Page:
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Beat by Beat

Beat by beat

Doctor with stethoscope and red heart shape with icon heartbeat in hands on hospital background

The fluttering of your heart is not always the sign of love, nor is skipping of a beat. The fluttering could be a sign that you need to pay attention to your heart. So what if your health parameters are more or less fine, but your heart is not beating right, it is reason enough to see a doctor.

Arrhythmias, which in other words could be called irregular heartbeats, fluttering, palpitations, and so on, can cause sudden cardiac arrest. Unfortunately, in India, we do not have a national registry for cardiac deaths, so it is difficult to predict the number of people dying due to sudden cardiac deaths (SCDs). But a look at the macro factors proves that Indians are on the brink of a cardiac emergency.

An India Spend research in 2016 revealed that cardiovascular diseases (CVDs) kill 17 lakh Indians annually. The Global Burden of Disease study estimates 24.8% of deaths in the country are due to CVDs. In the given context, arrhythmias or palpitations stand their own ground as a reasonable threat to your heart and life.

What is an abnormal beating of the heart?

Our hearts beat regularly and all the time while we are alive. They keep on pumping blood, and even when we are suffering a heart attack, the pumping of blood does not stop. Our hearts continue to work until the very end. A normal rhythm of heartbeats is around 60 to 100 beats per minute when the body is at rest. When a person exerts himself through extra physical work, is under the effect of some emotional or psychological stimulus or is unwell, the beating of heart will vary. But arrhythmia is a lot different. It is the change in the normal pattern of heart beats, which is triggered by any change in the sequence of electric impulses that your heart receives.

The functioning of our heart depends on the electric activities, which create the necessary impulses, causing the heart to beat and pump blood. Frequent irregularities in triggering normal electric impulses lead to cardiac arrhythmia. Multiple factors may lead to the condition, including prevailing cardiac disease, obesity, electrolyte imbalance in the blood, among others. Even irregular heart rhythms have been diagnosed in supposedly normal healthy hearts.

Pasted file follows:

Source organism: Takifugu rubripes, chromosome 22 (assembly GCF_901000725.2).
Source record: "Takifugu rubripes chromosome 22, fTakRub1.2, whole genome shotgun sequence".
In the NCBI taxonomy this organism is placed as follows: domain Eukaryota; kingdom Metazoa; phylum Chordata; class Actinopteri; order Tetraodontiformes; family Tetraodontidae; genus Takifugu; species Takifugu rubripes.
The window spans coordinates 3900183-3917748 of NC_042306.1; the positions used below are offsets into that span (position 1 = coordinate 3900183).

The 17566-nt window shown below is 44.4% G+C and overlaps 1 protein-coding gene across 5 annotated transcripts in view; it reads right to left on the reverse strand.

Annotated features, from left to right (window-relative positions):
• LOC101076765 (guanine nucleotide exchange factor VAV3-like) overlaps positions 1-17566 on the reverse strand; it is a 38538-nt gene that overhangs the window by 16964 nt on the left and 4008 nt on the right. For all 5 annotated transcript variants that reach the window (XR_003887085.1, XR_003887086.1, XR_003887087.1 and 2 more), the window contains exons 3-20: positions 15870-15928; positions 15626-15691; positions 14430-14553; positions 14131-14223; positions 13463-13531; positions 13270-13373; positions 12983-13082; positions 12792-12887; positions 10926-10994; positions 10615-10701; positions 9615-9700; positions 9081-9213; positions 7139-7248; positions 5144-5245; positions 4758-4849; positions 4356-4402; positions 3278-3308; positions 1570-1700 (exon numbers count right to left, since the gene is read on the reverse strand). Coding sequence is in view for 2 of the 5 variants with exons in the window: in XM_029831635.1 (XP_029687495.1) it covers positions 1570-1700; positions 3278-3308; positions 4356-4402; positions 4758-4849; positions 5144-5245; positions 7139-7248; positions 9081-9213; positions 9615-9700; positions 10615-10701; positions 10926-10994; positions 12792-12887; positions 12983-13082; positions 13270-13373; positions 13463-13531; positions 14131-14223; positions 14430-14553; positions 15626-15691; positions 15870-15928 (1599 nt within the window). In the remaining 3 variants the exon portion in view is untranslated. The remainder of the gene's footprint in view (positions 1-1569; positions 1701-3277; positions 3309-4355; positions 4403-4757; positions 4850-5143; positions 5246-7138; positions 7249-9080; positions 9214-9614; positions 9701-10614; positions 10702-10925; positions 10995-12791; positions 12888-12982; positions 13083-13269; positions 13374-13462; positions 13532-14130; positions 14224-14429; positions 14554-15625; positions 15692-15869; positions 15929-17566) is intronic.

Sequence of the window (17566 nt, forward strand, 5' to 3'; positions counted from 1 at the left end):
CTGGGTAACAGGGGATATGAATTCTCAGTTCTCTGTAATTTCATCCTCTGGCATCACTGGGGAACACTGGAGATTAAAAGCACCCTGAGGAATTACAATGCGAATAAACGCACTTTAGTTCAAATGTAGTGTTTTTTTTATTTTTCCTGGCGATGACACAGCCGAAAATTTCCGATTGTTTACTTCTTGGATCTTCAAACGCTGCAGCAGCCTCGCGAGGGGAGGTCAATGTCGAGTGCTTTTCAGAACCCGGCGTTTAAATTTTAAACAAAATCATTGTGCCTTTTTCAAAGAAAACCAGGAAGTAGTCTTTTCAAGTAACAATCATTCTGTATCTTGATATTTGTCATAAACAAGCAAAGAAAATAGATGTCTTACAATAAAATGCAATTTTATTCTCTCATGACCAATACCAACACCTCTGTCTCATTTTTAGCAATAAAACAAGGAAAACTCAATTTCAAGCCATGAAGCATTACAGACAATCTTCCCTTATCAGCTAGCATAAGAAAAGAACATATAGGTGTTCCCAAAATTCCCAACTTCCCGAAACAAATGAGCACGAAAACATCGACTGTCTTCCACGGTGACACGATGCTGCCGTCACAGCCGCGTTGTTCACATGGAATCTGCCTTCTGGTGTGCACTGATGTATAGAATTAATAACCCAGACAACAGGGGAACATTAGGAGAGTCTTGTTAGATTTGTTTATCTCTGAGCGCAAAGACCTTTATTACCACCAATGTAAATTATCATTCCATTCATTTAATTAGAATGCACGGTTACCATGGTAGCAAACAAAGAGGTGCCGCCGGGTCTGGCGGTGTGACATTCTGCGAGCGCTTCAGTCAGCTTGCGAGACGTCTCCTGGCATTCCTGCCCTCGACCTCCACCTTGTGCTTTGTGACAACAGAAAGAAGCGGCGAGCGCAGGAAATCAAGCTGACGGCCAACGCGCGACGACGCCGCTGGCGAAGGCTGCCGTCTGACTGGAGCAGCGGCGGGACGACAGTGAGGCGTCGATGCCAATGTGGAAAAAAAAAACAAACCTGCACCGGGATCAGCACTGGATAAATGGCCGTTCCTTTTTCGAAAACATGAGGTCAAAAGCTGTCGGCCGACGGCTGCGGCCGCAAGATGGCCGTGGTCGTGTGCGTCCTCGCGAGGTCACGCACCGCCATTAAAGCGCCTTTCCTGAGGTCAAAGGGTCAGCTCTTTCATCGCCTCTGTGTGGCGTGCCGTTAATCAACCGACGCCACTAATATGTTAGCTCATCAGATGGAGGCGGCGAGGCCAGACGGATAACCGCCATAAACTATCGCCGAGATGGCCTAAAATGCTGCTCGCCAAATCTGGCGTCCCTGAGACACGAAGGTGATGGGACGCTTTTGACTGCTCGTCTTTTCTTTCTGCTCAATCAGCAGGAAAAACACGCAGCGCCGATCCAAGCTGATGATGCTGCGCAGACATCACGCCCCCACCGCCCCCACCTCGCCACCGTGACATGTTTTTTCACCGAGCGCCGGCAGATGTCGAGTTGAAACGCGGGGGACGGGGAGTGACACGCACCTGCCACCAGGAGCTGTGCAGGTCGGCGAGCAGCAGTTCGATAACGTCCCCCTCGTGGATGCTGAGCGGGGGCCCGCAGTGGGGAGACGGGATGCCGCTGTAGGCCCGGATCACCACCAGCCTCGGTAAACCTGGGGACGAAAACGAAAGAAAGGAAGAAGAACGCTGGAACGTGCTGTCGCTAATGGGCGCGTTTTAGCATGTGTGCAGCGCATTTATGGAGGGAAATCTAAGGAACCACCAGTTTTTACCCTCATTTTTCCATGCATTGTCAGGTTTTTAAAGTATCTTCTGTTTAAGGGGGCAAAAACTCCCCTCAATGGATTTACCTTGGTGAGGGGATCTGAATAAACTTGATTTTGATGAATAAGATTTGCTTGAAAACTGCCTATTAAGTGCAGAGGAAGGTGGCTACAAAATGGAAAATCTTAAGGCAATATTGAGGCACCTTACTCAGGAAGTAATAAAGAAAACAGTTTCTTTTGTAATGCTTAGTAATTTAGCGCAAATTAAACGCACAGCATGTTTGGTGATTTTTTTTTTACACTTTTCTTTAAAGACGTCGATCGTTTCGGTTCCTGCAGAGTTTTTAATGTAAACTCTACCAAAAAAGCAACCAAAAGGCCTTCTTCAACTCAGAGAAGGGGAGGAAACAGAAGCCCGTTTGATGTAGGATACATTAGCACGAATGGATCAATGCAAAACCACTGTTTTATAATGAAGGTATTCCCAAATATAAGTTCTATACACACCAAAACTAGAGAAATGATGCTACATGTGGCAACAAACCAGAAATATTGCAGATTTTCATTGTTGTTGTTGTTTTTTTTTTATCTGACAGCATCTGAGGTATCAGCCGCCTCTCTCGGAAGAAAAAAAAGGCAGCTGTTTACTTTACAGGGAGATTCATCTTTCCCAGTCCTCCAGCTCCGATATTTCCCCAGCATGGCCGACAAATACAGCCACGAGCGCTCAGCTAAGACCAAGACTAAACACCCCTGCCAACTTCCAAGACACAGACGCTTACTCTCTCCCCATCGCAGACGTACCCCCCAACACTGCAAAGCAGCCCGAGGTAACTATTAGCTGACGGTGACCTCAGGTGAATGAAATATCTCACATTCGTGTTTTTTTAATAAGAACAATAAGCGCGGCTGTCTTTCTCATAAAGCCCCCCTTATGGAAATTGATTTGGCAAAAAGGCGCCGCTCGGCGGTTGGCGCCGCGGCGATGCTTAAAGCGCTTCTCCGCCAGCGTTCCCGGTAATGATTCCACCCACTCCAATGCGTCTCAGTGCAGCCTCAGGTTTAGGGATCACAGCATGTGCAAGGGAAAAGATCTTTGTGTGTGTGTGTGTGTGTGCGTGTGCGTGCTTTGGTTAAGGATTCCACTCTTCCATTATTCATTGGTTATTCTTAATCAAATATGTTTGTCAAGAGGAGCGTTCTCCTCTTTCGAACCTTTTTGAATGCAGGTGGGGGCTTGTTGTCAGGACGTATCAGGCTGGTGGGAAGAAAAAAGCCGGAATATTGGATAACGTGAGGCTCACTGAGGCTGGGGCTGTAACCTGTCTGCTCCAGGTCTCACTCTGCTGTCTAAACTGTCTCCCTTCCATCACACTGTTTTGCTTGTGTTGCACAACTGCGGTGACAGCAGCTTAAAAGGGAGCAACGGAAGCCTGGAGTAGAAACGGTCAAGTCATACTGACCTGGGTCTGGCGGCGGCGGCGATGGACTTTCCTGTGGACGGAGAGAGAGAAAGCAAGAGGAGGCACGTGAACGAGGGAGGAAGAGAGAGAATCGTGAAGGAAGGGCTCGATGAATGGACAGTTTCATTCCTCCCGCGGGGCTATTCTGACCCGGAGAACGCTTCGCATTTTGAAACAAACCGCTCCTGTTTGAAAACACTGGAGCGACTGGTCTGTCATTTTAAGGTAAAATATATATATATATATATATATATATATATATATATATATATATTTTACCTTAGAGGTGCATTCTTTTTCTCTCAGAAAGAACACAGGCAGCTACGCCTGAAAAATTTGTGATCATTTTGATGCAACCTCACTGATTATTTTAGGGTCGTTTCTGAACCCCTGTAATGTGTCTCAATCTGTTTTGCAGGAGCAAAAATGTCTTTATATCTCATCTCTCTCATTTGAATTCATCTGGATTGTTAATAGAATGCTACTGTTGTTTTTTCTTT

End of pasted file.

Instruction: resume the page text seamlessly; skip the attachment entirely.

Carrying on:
There are around a dozen identifiable types of cardiac arrhythmias, which trigger various sensations in the heart. However, some of the dangerous rhythms include when a person is suffering from slow (bradycardia) and fast heartbeat (tachycardia), fluttering (fibrillation), skipped heartbeats, or premature contraction.

When palpitations trigger cardiac arrest

When the heart isn't functioning properly for a prolonged period of time, it gives rise to a situation that may lead to a sudden cardiac arrest, which is different from a heart attack. Sudden cardiac arrest means that heart has suddenly stopped functioning due to an irregularity of electric impulses, while a person's heart continues to function when suffering a heart attack, which is caused by the inability for the heart muscles to pump blood.

Sudden cardiac arrest leads to almost instantaneous death. A person who is suffering from cardiac arrhythmia for a long time is at increasing risk of cardiac arrest, as the electric system of the person is not functioning properly. Some of the common symptoms of various forms of irregular heartbeats include breathlessness, dizziness, fluttering in the chest or irregular heartbeats even in normal circumstances. Other symptoms include chest pain, palpitations, sweating, and confusion. If the symptoms are recognised, the patient should be taken to a cardiac specialist.